McLaren's Jenson Button bounced back to form with a convincing win in the Belgian Grand Prix at Spa-Francorchamps today.
The Briton banished memories of a recent slump in performance by qualifying on pole position and speeding into an immediate lead at the start as chaos erupted behind him. Lotus driver Romain Grosjean chopped across the track from left to right and clipped the second McLaren of Lewis Hamilton, triggering a savage multi-car shunt that eliminated Fernando Alonso and Sergio Perez.
Also involved was a heartbroken Kamui Kobayashi, who had lined up on the front of the grid for the first time, but made a poor getaway and was an innocent victim in the shunt. Although he was able to rejoin after a pitstop, his Sauber was missing some bodywork parts and its aerodynamics were affected.
When the race got back underway following a lengthy clear-up operation, Button continued to pull away as several battles for position developed behind him. The fickle Ardennes weather had left teams short on dry-track running, and several different strategies and car set-ups mixed up the race order.
Button aside, the stand-out performer was world champion Sebastian Vettel. The Red Bull Racing driver started tenth on the grid, but drove an aggressive race to move up to second position by the end. Vettel and Button were the only competitors to make a one-stop strategy work; other drivers who attempted it suffered severe tyre wear in the closing stages of the race and lost time.
Behind the top two, Kimi Räikkönen completed the podium for Lotus. In the early laps the feisty Finn looked as if he might challenge Button for victory, but he faded slightly as his Renault-powered car developed a problem with its Kinetic Energy Recovery System (KERS) and his tyres lost grip. He did, however, pull the overtaking move of the race – slicing past Michael Schumacher on the run down the hill to the daunting Eau Rouge in the closing laps.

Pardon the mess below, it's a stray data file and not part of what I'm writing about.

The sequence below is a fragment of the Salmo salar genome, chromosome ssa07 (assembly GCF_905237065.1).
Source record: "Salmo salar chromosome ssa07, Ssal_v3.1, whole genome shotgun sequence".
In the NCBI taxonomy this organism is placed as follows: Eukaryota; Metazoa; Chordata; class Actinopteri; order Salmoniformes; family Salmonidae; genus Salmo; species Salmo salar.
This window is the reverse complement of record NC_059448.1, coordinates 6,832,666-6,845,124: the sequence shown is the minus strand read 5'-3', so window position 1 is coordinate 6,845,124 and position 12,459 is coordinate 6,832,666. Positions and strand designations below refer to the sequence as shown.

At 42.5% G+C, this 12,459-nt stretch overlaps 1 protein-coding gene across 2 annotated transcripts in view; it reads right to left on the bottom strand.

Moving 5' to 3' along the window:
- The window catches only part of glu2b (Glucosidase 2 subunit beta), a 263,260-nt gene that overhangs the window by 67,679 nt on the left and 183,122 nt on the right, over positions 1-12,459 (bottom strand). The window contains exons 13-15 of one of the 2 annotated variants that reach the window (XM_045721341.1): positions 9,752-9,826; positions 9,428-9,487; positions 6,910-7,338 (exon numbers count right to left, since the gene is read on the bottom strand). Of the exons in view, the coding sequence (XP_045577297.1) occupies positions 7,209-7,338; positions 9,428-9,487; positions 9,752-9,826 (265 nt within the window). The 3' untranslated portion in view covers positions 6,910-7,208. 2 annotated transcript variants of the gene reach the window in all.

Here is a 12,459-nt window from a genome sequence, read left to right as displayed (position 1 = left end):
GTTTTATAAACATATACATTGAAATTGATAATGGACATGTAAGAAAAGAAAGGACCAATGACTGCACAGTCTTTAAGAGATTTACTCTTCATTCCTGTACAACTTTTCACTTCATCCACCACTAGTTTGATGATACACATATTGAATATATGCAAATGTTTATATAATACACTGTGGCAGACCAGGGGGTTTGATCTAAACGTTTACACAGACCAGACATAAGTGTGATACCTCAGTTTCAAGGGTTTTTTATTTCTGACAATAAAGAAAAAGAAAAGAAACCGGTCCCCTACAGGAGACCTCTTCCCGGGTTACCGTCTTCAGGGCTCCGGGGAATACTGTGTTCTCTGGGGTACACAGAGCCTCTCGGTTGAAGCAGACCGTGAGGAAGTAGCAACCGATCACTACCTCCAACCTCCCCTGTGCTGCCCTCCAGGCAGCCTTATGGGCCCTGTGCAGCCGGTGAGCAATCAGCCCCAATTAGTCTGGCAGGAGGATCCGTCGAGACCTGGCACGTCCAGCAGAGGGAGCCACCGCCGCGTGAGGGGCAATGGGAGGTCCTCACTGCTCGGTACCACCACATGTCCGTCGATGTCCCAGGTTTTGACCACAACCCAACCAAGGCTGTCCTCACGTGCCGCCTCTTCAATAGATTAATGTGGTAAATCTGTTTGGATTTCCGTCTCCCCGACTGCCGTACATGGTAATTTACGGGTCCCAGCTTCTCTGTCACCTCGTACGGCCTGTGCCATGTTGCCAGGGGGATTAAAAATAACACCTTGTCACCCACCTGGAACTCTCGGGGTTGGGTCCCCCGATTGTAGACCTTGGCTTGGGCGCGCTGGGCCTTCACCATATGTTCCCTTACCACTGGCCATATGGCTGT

Nico Hülkenberg gave Force India a huge fillip by running strongly to fourth place. The German and team-mate Paul di Resta benefited from the first-corner melee to move up to third and fourth places, but di Resta was compromised by a non-functioning KERS. He eventually finished tenth.
Felipe Massa turned in one of his strongest performances of the season to claim fifth for Ferrari, ahead of Mark Webber. Michael Schumacher - starting his 300th grand prix at the track where he made his debut 21 years ago – ran third in the early stages but experienced excessive tyre wear and drifted to seventh.
Scuderia Toro Rosso had a strong race and got both of its drivers into the points. Jean-Eric Vergne was eighth, just ahead of Daniel Ricciardo.